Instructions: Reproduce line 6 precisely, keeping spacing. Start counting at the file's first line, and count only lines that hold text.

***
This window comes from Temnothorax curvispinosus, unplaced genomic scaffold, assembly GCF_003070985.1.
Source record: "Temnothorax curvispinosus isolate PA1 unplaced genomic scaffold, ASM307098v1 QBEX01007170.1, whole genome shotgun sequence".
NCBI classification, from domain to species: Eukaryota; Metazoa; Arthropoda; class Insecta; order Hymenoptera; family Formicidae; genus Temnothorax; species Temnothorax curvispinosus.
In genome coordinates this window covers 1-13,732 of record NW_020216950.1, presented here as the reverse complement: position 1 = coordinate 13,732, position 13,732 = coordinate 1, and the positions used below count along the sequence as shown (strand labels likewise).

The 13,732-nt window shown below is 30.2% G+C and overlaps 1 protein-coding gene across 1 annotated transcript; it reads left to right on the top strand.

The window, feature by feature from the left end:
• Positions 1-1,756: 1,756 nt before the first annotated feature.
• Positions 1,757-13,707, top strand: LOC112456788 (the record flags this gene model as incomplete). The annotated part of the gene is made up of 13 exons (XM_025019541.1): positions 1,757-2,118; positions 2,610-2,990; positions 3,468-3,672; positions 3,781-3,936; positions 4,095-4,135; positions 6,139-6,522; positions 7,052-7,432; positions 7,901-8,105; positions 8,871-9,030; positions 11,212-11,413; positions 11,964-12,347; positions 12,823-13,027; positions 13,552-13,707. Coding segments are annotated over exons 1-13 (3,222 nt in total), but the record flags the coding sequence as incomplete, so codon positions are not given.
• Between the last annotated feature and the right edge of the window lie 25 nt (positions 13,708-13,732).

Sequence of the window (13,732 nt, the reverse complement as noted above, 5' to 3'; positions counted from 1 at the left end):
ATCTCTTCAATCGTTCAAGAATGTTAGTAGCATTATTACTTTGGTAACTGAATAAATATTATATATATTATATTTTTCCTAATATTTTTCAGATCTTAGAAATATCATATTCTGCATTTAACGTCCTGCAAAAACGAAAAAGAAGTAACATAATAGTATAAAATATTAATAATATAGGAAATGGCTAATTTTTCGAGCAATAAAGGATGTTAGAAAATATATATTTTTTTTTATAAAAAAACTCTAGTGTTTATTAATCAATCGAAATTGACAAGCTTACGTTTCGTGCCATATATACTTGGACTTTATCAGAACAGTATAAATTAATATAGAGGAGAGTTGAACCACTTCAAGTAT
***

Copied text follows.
The window, feature by feature from the left end: